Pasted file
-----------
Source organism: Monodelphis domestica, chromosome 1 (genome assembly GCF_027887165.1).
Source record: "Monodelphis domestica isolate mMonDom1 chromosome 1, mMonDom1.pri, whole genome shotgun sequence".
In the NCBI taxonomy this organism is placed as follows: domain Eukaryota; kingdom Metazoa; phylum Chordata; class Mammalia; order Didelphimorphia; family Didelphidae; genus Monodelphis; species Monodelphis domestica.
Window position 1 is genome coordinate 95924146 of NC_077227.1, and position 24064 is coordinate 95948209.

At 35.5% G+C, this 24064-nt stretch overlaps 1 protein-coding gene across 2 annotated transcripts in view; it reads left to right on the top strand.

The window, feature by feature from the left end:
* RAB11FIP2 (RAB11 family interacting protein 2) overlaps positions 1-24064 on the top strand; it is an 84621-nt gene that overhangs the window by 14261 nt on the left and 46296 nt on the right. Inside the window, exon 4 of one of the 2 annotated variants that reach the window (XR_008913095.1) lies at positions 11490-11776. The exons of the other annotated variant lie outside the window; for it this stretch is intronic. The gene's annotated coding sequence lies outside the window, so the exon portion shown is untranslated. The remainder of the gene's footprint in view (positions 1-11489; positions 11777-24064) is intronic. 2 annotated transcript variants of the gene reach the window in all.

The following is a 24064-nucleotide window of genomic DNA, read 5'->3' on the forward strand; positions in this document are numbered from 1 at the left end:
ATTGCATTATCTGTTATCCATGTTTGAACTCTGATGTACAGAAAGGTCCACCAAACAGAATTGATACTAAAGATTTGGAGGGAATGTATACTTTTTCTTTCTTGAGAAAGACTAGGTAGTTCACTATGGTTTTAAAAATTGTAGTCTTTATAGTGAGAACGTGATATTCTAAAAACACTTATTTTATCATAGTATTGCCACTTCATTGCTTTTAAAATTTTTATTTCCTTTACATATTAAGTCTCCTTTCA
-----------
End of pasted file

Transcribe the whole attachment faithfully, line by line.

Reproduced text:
Source organism: Monodelphis domestica, chromosome 1 (genome assembly GCF_027887165.1).
Source record: "Monodelphis domestica isolate mMonDom1 chromosome 1, mMonDom1.pri, whole genome shotgun sequence".
In the NCBI taxonomy this organism is placed as follows: domain Eukaryota; kingdom Metazoa; phylum Chordata; class Mammalia; order Didelphimorphia; family Didelphidae; genus Monodelphis; species Monodelphis domestica.
Window position 1 is genome coordinate 95924146 of NC_077227.1, and position 24064 is coordinate 95948209.

At 35.5% G+C, this 24064-nt stretch overlaps 1 protein-coding gene across 2 annotated transcripts in view; it reads left to right on the top strand.

The window, feature by feature from the left end:
* RAB11FIP2 (RAB11 family interacting protein 2) overlaps positions 1-24064 on the top strand; it is an 84621-nt gene that overhangs the window by 14261 nt on the left and 46296 nt on the right. Inside the window, exon 4 of one of the 2 annotated variants that reach the window (XR_008913095.1) lies at positions 11490-11776. The exons of the other annotated variant lie outside the window; for it this stretch is intronic. The gene's annotated coding sequence lies outside the window, so the exon portion shown is untranslated. The remainder of the gene's footprint in view (positions 1-11489; positions 11777-24064) is intronic. 2 annotated transcript variants of the gene reach the window in all.

The following is a 24064-nucleotide window of genomic DNA, read 5'->3' on the forward strand; positions in this document are numbered from 1 at the left end:
ATTGCATTATCTGTTATCCATGTTTGAACTCTGATGTACAGAAAGGTCCACCAAACAGAATTGATACTAAAGATTTGGAGGGAATGTATACTTTTTCTTTCTTGAGAAAGACTAGGTAGTTCACTATGGTTTTAAAAATTGTAGTCTTTATAGTGAGAACGTGATATTCTAAAAACACTTATTTTATCATAGTATTGCCACTTCATTGCTTTTAAAATTTTTATTTCCTTTACATATTAAGTCTCCTTTCA